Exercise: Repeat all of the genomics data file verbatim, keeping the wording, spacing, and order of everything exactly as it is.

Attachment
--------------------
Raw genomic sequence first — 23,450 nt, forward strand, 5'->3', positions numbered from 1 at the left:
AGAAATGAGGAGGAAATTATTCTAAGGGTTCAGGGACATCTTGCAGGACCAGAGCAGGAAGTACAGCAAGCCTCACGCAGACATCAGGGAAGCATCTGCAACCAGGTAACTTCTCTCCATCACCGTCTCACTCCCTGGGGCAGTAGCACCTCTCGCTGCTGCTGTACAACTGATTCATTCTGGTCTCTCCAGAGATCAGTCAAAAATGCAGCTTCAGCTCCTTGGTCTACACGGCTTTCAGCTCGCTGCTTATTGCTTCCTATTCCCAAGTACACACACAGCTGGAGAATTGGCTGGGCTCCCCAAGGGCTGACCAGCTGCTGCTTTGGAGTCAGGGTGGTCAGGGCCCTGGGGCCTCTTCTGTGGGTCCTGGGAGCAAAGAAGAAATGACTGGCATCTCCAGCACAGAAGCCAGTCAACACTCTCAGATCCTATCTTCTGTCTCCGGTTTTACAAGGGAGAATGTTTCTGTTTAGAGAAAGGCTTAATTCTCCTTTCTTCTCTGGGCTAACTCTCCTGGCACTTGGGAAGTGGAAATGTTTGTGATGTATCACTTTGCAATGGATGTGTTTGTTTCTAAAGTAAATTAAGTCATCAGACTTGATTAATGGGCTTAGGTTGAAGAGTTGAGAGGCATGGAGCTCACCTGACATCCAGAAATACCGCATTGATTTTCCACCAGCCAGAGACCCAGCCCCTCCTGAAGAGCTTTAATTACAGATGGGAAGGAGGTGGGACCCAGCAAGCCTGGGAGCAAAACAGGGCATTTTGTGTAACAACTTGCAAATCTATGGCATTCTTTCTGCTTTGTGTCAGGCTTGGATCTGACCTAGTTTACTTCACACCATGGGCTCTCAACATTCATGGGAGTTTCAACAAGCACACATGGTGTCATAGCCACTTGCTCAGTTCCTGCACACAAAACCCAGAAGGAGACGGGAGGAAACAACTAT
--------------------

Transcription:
Raw genomic sequence first — 23,450 nt, forward strand, 5'->3', positions numbered from 1 at the left:
AGAAATGAGGAGGAAATTATTCTAAGGGTTCAGGGACATCTTGCAGGACCAGAGCAGGAAGTACAGCAAGCCTCACGCAGACATCAGGGAAGCATCTGCAACCAGGTAACTTCTCTCCATCACCGTCTCACTCCCTGGGGCAGTAGCACCTCTCGCTGCTGCTGTACAACTGATTCATTCTGGTCTCTCCAGAGATCAGTCAAAAATGCAGCTTCAGCTCCTTGGTCTACACGGCTTTCAGCTCGCTGCTTATTGCTTCCTATTCCCAAGTACACACACAGCTGGAGAATTGGCTGGGCTCCCCAAGGGCTGACCAGCTGCTGCTTTGGAGTCAGGGTGGTCAGGGCCCTGGGGCCTCTTCTGTGGGTCCTGGGAGCAAAGAAGAAATGACTGGCATCTCCAGCACAGAAGCCAGTCAACACTCTCAGATCCTATCTTCTGTCTCCGGTTTTACAAGGGAGAATGTTTCTGTTTAGAGAAAGGCTTAATTCTCCTTTCTTCTCTGGGCTAACTCTCCTGGCACTTGGGAAGTGGAAATGTTTGTGATGTATCACTTTGCAATGGATGTGTTTGTTTCTAAAGTAAATTAAGTCATCAGACTTGATTAATGGGCTTAGGTTGAAGAGTTGAGAGGCATGGAGCTCACCTGACATCCAGAAATACCGCATTGATTTTCCACCAGCCAGAGACCCAGCCCCTCCTGAAGAGCTTTAATTACAGATGGGAAGGAGGTGGGACCCAGCAAGCCTGGGAGCAAAACAGGGCATTTTGTGTAACAACTTGCAAATCTATGGCATTCTTTCTGCTTTGTGTCAGGCTTGGATCTGACCTAGTTTACTTCACACCATGGGCTCTCAACATTCATGGGAGTTTCAACAAGCACACATGGTGTCATAGCCACTTGCTCAGTTCCTGCACACAAAACCCAGAAGGAGACGGGAGGAAACAACTAT